As you look back on your time on this planet thus far, what songs meant the most to you? What artists or tracks have influenced who you are?
Today we’re discussing the music we love, the music that defines us. Please share the songs that shaped your identity, the songs you play to feel good, the music you return to most often for inspiration. Tell us about the songs that changed your life, the songs that made you feel free when you first heard them — and still do.
If you choose to write about one or two or three songs, please go ahead. If you want to write about an album, or an artist, that’s fine as well.
Our primary goal here is to share a selection of music that reveals something about ourselves. My story is below…
I was 11 years old when a kid in my class placed the vinyl single of “Rappers Delight” on a Fisher-Price turntable and dropped the plastic needle. The event changed my life.
I immediately recognized the beat. That bouncy bass, that groovy groove, it was the disco hit “Good Times” by Chic. But what were those vocals — those bold, chanted rhymes? This was something new, something I hadn’t heard before…
I said a hip-hop, hippie to the hippie
The hip, hip a hop, and you don’t stop…
We were in 6th grade, but I already loved music. My hometown of Philadelphia had a rich musical history, particularly in Black music — Philly Soul, R&B. Growing up in the city I was exposed to the sounds and styles of urban culture daily. I was a young FM radio addict, plus lucky to have parents with a decent vinyl collection.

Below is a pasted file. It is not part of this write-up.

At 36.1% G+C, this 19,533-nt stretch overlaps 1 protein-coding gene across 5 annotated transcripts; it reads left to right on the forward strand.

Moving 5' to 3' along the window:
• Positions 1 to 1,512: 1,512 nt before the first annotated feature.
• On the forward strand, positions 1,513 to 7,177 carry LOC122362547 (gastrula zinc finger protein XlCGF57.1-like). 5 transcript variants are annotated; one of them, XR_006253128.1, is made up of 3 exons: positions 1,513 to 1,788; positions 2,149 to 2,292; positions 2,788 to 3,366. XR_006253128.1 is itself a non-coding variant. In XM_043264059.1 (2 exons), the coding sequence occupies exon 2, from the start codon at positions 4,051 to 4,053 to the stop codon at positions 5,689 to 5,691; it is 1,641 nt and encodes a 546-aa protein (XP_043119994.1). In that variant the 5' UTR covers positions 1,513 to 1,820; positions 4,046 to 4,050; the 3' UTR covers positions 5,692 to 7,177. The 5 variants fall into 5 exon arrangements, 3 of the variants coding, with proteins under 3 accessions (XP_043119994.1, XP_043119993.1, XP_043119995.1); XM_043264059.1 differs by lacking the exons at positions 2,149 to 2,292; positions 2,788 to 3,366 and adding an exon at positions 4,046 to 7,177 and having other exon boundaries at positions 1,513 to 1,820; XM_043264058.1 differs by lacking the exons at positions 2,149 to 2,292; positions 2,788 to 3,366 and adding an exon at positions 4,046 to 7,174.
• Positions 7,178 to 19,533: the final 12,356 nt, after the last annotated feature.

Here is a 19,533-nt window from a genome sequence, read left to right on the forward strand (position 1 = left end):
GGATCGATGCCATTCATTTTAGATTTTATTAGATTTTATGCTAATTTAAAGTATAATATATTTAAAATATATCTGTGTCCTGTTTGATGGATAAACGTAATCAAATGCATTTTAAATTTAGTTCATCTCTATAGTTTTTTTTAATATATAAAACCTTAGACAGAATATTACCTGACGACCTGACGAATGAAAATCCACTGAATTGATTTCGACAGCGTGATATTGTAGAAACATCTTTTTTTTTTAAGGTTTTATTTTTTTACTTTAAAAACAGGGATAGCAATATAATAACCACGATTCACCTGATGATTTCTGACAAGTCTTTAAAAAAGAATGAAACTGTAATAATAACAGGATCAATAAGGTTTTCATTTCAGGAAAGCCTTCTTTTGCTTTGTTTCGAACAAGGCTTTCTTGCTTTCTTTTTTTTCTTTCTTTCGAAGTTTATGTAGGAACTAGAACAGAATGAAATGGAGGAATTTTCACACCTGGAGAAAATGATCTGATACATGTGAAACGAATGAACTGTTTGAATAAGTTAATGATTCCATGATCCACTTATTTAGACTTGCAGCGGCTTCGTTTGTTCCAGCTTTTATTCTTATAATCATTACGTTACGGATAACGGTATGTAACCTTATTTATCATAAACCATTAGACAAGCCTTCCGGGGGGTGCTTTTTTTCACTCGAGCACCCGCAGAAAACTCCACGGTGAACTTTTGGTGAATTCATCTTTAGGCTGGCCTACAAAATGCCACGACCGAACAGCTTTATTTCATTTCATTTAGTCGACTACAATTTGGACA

But what I heard that day was something new. Yes, it was the same beat as “Good Times,” but revamped with all-new rhyming lyrics, voices riding the rhythm like an instrument, defiant yet jubilant. The juxtaposition stirred a feeling I had never felt: freedom, excitement, big city thrills, a dash of danger.
Thru that tiny plastic speaker a revolution was kindling. I had to be a part of it. As it turned out, a healthy chunk of the world felt the same way.
“Rappers Delight” was a worldwide smash hit that ushered in a new genre — a new platform for expression — known as hip-hop. For me the record triggered a lifelong journey into music and the world surrounding it.
Fledgling hip-hop fans like me rode along on the disco-happy groove for a few years, until three guys from Hollis, Queens dropped a song that once again changed the game. The group was Run-DMC, and their stripped-down, streetwise style was the first pivotal step towards the sound of hip-hop we know today.
In 1984 I saw this performance on a single-episode television show called Graffiti Rock, and my connection to this music was once again transformed: